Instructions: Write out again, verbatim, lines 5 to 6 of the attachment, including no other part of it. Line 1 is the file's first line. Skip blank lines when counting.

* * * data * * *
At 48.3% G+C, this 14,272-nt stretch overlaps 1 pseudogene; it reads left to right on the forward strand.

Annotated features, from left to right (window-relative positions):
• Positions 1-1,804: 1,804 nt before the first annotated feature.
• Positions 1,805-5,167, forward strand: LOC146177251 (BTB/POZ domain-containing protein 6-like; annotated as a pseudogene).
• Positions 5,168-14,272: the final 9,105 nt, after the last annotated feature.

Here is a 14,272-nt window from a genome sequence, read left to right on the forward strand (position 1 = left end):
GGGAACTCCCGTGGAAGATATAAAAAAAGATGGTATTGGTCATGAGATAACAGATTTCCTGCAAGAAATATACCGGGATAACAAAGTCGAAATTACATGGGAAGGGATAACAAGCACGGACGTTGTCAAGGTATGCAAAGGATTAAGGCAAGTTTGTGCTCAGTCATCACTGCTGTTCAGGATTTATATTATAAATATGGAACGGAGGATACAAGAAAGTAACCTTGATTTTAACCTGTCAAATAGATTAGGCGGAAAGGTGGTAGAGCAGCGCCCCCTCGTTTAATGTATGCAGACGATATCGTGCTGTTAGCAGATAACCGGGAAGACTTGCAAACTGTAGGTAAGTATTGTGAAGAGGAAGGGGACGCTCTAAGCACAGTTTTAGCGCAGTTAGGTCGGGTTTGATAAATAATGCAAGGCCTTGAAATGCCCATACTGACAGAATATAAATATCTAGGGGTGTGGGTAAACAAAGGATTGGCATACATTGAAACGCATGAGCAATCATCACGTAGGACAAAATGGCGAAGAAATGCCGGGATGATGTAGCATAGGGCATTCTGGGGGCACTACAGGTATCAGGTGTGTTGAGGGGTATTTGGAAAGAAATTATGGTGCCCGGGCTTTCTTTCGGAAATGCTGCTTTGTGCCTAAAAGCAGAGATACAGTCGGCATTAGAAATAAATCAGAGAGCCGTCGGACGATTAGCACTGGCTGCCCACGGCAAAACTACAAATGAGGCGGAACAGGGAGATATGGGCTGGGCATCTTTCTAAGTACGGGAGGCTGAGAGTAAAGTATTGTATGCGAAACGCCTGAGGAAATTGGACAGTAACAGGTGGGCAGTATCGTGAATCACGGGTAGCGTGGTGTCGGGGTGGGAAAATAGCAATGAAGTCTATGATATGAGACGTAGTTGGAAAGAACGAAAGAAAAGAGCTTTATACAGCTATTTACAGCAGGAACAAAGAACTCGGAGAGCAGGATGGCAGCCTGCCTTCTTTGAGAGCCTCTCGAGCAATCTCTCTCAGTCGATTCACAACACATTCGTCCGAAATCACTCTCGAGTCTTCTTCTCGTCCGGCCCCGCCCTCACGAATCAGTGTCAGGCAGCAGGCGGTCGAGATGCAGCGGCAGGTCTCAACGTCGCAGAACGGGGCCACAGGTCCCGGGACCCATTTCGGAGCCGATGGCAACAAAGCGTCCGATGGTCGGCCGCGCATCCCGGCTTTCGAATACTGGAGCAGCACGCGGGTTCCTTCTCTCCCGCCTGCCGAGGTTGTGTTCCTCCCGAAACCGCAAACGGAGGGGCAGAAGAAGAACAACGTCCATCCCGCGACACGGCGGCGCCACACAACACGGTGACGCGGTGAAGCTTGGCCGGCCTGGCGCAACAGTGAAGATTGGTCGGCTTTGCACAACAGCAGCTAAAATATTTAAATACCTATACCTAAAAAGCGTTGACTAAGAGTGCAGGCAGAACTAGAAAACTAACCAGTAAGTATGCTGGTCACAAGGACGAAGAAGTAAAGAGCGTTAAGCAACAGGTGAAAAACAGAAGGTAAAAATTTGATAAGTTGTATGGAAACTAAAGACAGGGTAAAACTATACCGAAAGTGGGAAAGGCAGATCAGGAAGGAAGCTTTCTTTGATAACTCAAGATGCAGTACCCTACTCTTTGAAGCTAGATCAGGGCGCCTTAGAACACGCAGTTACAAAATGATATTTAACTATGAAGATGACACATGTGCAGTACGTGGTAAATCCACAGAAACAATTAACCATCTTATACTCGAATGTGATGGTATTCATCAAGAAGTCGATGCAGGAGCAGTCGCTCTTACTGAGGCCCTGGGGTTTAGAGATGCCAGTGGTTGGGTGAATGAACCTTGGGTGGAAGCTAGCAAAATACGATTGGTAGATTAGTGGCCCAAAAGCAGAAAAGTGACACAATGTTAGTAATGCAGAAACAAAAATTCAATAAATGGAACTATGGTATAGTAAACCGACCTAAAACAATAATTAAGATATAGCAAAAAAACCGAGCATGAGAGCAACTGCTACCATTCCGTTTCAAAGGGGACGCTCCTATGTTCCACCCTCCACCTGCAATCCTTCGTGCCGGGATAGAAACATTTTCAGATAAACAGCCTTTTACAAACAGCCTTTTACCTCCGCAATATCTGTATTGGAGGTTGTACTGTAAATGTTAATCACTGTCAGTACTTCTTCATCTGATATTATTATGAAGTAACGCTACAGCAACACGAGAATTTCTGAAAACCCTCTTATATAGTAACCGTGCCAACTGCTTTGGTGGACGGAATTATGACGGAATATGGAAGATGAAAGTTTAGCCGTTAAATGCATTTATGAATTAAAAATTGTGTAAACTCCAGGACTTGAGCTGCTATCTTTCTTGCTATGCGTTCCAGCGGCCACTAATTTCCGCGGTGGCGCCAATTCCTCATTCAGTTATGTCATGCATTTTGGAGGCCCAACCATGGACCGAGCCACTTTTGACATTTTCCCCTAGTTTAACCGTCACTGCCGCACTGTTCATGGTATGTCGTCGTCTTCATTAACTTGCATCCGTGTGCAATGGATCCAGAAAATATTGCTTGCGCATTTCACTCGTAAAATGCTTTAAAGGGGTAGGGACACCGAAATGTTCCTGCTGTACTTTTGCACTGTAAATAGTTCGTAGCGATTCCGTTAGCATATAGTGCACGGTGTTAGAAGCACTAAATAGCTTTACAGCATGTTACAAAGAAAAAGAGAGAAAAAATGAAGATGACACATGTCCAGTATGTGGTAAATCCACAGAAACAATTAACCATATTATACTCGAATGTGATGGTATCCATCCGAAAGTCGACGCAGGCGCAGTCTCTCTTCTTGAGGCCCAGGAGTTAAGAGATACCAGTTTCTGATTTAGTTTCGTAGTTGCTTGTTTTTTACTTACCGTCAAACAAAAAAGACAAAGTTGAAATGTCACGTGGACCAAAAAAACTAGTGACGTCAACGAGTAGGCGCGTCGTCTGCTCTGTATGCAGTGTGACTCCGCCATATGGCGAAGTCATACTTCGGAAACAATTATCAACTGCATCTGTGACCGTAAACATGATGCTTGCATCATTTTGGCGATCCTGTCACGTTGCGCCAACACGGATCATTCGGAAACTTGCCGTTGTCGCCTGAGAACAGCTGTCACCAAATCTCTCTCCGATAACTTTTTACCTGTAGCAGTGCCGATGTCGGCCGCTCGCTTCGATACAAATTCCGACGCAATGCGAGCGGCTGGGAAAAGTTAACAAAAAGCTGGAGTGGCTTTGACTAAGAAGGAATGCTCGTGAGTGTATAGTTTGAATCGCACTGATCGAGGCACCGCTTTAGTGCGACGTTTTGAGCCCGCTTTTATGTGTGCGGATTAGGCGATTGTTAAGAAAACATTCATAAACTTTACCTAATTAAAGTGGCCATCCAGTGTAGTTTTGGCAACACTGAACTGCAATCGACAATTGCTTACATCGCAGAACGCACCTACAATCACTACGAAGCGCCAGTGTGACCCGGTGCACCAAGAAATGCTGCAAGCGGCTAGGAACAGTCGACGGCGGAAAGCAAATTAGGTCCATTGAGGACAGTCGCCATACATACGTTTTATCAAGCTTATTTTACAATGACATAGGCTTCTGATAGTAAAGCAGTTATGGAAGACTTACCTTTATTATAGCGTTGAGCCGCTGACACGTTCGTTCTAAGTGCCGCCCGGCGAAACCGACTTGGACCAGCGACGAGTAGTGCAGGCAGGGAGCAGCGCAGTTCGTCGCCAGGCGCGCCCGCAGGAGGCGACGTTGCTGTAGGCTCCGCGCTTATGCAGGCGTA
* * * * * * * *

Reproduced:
• Positions 5,168-14,272: the final 9,105 nt, after the last annotated feature.

Here is a 14,272-nt window from a genome sequence, read left to right on the forward strand (position 1 = left end):